The day before starting treatment (day 0), blood was collected from the retroocular plexus of all rats with capillary tubes (70 mm, Marienfeld, Mergenheim, Germany). Serum samples were divided into aliquots, and stored at -20°C. At the end of the experimental period (day 15), blood was collected again and animals were killed by decapitation. Ascites was confirmed and measured by the direct observation of the abdominal cavity. Jejunal samples (20 cm approx.) were immediately frozen by immersion in liquid N2 and stored at -80°C, and the proximal segment was processed by electron microscopy study. The liver was also dissected out and samples were processed for histological examination.

Electron microscopy

Samples from jejunum were examined by an electron microscope operating at 60 KV (EM10C/CR, Zeiss, Oberkochen, Germany). Two different observers (at magnification × 4,000 and 10,000) evaluated randomly ten fields from each animal and length of microvilli was recorded blindly on photomicrographs. The arithmetic mean of the two scores was taken as the final measurement.

Preparation of BBMVs

BBMVs were isolated using the magnesium precipitation method as previously described [15]. The procedure was carried out at 0–4°C. The averted jejunum was placed in 2 mmol/l Tris-HCl (pH 7.4) containing 100 mmol/l mannitol, stirred for 3 min (Vibro-mixer, E-1, Sorvall), and the scraped jejunal mucosa was removed. The mucosal suspension was mixed with 10 mmol/l MgCl2 (final concentration), and centrifuged at 10,000 × g (15 min). The supernatants were centrifuged again at 26,000 × g (30 min). Pellets were resuspended in 10 mmol/l MgCl2 and centrifuged at 26,000 × g (30 min). The final pellets were resuspended in the desired volume of 300 mmol/l mannitol, 0.1 mmol/l MgSO4, 10 mmol/l Tris-HEPES buffer (pH 7.4) (load solution), so that a final protein concentration of 8–10 mg/ml was obtained. Isolated membranes were circled by using a N27 gauge needle. Sucrase (EC 3.2.1.48, enterocyte apical membrane marker) and sodium-potasium-ATPase (EC 3.6.1.3, enterocyte basolateral membrane marker) activities were determined in BBMV suspension [2]. Compared with the entire initial mucosal homogenate the BBMV activities of sucrase and sodium-potasium-ATPase were eleven and twenty fold greater and smaller, respectively. The total protein content of BBMVs was determined using Bradford method [19]. Vesicles were stored in liquid N2.

Assessment of D-galactose and amino acid uptake by BBMVs

Determination of nutrient uptake by BBMVs was carried out as previously described [15, 16]. Assessment of amino acid uptake was performed at 25°C following the rapid filtration technique described by Hopfer et al. [20] with few modifications. BBMV suspension (5 μl) was added to the incubation medium (45 μl) containing 1 mmol/l of unlabeled amino acid, 25 μCi/ml of radiolabeled substrate (14C-U-L-leucine, 14C-U-L-proline, 14C-L-U-glutamic acid or 35S-L-cystine, Amersham, U.K.), 100 mmol/l NaSCN or KSCN, 100 mmol/l mannitol, 0.1 mmol/l MgSO4 and 10 mmol/l Hepes (pH 7.4). The time courses of amino acid uptake were measured under the following two different experimental conditions: a) under a sodium-gradient condition (NaSCN); and b) in the absence of sodium-gradient (KSCN). At time intervals (30 s, 60 s, 90 s, etc), adding 5 ml of ice-cold stop solution containing 150 mmol/l KSCN and 10 mmol/l Tris-Hepes (pH 7.4) ended the incubation. The suspension was immediately poured onto a pre-wetted Millipore filter which was washed three times with 3 ml of ice-cold stop solution, dissolved in 5 ml of scintillator Hisafe 3 (LKB Products, Bromma, Sweden) and assessed in a Counter Wallac 1409 (Pharmacia, Turku, Finland). Non-specific binding to the filter was previously measured and subtracted from the total uptake. Results were expressed as pmol of amino acid uptake per mg of protein.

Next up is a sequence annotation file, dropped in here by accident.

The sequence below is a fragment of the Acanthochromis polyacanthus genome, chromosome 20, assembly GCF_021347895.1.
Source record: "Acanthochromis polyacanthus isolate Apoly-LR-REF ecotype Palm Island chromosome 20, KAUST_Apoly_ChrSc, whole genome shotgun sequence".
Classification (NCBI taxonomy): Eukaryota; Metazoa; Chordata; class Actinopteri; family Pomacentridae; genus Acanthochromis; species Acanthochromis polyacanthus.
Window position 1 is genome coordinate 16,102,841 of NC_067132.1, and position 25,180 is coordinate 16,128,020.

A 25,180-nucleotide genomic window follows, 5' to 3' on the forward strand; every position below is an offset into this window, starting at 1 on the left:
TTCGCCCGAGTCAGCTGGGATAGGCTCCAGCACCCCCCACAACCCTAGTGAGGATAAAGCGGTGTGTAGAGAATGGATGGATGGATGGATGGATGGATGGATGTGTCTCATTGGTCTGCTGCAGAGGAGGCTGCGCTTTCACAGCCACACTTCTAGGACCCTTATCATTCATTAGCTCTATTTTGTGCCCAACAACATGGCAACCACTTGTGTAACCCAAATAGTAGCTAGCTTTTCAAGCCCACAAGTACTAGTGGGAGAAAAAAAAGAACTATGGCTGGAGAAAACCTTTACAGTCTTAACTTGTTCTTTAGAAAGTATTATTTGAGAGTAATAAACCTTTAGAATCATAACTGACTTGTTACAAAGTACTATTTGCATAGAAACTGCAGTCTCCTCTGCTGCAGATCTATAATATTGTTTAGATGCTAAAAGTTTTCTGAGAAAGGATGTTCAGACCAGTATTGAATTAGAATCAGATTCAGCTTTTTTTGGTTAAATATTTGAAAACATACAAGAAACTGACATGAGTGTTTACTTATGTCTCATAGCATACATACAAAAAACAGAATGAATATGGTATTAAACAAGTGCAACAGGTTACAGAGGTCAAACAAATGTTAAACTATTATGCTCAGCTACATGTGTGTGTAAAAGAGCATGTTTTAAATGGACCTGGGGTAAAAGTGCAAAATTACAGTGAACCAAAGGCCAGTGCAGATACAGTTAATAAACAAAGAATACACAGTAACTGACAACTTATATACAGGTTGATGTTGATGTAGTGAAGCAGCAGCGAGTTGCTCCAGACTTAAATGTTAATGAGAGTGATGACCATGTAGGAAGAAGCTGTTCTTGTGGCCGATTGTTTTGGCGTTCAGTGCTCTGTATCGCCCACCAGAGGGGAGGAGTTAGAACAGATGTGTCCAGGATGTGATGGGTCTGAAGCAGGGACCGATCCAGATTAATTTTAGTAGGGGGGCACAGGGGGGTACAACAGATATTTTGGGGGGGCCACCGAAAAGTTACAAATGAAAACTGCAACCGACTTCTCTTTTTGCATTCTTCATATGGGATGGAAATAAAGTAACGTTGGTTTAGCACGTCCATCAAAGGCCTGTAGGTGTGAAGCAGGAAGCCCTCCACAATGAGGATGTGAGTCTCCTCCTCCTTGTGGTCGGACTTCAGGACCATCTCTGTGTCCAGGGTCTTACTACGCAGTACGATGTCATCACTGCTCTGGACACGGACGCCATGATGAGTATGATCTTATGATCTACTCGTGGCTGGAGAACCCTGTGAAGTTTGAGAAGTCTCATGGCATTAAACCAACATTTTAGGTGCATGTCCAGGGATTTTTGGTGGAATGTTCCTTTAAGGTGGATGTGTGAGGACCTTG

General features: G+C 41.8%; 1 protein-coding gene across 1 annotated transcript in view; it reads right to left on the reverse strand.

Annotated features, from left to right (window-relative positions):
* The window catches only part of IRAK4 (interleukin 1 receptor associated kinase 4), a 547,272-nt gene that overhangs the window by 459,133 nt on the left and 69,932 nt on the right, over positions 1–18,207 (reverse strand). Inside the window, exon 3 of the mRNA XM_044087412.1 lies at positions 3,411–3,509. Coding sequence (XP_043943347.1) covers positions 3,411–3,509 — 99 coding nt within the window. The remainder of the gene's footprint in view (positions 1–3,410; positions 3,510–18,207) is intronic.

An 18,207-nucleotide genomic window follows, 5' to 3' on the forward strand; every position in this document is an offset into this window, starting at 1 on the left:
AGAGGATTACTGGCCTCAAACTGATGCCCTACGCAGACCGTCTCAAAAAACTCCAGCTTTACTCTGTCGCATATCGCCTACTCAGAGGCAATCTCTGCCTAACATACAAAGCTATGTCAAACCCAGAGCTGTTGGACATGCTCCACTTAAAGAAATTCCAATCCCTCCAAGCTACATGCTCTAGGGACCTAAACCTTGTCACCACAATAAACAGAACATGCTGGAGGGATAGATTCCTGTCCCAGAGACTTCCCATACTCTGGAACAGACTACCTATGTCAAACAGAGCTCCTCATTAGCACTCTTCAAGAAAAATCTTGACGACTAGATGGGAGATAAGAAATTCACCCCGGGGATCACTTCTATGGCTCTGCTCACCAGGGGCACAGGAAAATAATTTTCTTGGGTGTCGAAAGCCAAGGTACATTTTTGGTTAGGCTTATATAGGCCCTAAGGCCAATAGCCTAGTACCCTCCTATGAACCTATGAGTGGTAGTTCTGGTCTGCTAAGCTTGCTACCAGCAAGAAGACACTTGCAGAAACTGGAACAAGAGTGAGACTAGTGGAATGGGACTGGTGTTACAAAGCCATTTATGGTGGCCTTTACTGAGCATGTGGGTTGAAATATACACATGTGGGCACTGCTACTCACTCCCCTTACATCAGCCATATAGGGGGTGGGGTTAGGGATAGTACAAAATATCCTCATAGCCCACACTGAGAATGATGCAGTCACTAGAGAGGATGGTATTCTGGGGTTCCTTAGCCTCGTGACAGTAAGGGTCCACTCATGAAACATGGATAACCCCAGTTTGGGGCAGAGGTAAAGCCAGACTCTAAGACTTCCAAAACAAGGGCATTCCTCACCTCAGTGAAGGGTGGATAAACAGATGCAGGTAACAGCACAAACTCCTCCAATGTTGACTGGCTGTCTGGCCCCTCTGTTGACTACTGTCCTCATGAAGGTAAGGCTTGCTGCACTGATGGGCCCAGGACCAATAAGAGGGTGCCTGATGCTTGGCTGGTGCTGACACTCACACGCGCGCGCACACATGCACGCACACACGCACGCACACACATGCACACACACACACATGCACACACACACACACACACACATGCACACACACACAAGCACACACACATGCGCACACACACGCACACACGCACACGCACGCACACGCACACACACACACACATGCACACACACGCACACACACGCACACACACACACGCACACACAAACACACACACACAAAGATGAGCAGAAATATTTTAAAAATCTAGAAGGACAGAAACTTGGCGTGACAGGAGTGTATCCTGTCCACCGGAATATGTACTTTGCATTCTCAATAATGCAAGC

Kinetics of D-Galactose and amino acids uptake were evaluated as previously reported [15, 16] in the different aforementioned experimental conditions. Assays of uptake were carried out in the presence of several concentrations of substrate, from 0.025 until 7 mmol/l and at a fixed transport time of 3 seconds. Maximal velocity (Vmax) was expressed as pmol of substrate/mg protein in 3 seconds and the transporter affinity constant (Kt) was expressed as mmol/l.

Statistical study

Data were expressed as mean ± SEM. To analyze the homogeneity among groups, Kruskall-Wallis test was used, followed by multiple post-hoc comparisons using Mann-Withney U tests with Bonferroni adjustment. Any p value <0.05 was considered to be statistically significant. Calculations were performed with SPSS program version 6.0 (SPSS Inc., Chicago, IL). The Sigma Plot Program (version 3.02 for PC) was used to process data of the kinetics of galactose and amino acids uptake by BBMVs.

Results

Histological examinations (day 15 of the experimental period) confirmed the presence of cirrhosis in all animals that had received CCl4 (CI and CI+IGF groups). All cirrhotic animals showed ascites (untreated cirrhotic animals, CI: 15.3 ± 2.4 ml, p < 0.001 vs control group; IGF-treated cirrhotic group, CI+IGF: 8.1 ± 1.3, p < 0.05 vs CI group) (Table 1).
Table 1

Body and liver weights (g) and estimated ascites (ml)

 

CO

CI

CI+IGF

Body weight (b.w.) (g)

507.3 ± 19.3

445.7 ± 26.5

435 ± 33.2

Liver weight (g)

14.55 ± 0.80

13.59 ± 1.32

14.58 ± 1.81

Liver weight / 100 g b.w

2.87 ± 0.12

3.05 ± 0.24

3.12 ± 0.21

Ascites (ml)

-

15.3 ± 2.4 ***

8.1 ± 1.3 ** &

Values are mean ± SEM, n = 10; **p < 0.01, ***p < 0.001 CO vs another groups; &p < 0.05 CI vs CI+IGF

Uptake of galactose and amino acids by jejunal BBMVs